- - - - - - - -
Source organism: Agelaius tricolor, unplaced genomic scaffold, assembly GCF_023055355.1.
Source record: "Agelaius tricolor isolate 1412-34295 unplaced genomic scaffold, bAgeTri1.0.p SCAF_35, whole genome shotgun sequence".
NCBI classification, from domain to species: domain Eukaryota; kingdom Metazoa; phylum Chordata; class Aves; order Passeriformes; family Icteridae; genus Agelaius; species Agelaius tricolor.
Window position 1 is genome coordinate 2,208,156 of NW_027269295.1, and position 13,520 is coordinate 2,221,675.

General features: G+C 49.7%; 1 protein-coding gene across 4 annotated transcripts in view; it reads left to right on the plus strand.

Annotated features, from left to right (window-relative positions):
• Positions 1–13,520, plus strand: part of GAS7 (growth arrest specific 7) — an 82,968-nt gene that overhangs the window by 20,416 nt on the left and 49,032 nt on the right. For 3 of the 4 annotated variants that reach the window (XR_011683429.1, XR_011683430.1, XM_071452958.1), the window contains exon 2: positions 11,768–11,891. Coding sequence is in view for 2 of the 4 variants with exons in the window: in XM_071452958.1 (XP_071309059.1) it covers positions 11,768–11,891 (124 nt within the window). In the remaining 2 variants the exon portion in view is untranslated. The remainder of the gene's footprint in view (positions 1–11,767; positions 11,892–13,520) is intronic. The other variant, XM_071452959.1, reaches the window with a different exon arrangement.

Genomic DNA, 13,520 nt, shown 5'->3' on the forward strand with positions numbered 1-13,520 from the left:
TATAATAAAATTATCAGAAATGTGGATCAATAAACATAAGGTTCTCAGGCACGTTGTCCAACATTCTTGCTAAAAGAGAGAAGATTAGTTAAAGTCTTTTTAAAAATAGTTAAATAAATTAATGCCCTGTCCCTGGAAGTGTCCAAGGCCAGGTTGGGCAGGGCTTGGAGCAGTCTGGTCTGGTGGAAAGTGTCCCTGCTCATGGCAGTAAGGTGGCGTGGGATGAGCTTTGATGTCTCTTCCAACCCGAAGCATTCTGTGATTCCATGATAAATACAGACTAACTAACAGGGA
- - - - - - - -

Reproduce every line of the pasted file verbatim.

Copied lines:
Source organism: Agelaius tricolor, unplaced genomic scaffold, assembly GCF_023055355.1.
Source record: "Agelaius tricolor isolate 1412-34295 unplaced genomic scaffold, bAgeTri1.0.p SCAF_35, whole genome shotgun sequence".
NCBI classification, from domain to species: domain Eukaryota; kingdom Metazoa; phylum Chordata; class Aves; order Passeriformes; family Icteridae; genus Agelaius; species Agelaius tricolor.
Window position 1 is genome coordinate 2,208,156 of NW_027269295.1, and position 13,520 is coordinate 2,221,675.

General features: G+C 49.7%; 1 protein-coding gene across 4 annotated transcripts in view; it reads left to right on the plus strand.

Annotated features, from left to right (window-relative positions):
• Positions 1–13,520, plus strand: part of GAS7 (growth arrest specific 7) — an 82,968-nt gene that overhangs the window by 20,416 nt on the left and 49,032 nt on the right. For 3 of the 4 annotated variants that reach the window (XR_011683429.1, XR_011683430.1, XM_071452958.1), the window contains exon 2: positions 11,768–11,891. Coding sequence is in view for 2 of the 4 variants with exons in the window: in XM_071452958.1 (XP_071309059.1) it covers positions 11,768–11,891 (124 nt within the window). In the remaining 2 variants the exon portion in view is untranslated. The remainder of the gene's footprint in view (positions 1–11,767; positions 11,892–13,520) is intronic. The other variant, XM_071452959.1, reaches the window with a different exon arrangement.

Genomic DNA, 13,520 nt, shown 5'->3' on the forward strand with positions numbered 1-13,520 from the left:
TATAATAAAATTATCAGAAATGTGGATCAATAAACATAAGGTTCTCAGGCACGTTGTCCAACATTCTTGCTAAAAGAGAGAAGATTAGTTAAAGTCTTTTTAAAAATAGTTAAATAAATTAATGCCCTGTCCCTGGAAGTGTCCAAGGCCAGGTTGGGCAGGGCTTGGAGCAGTCTGGTCTGGTGGAAAGTGTCCCTGCTCATGGCAGTAAGGTGGCGTGGGATGAGCTTTGATGTCTCTTCCAACCCGAAGCATTCTGTGATTCCATGATAAATACAGACTAACTAACAGGGA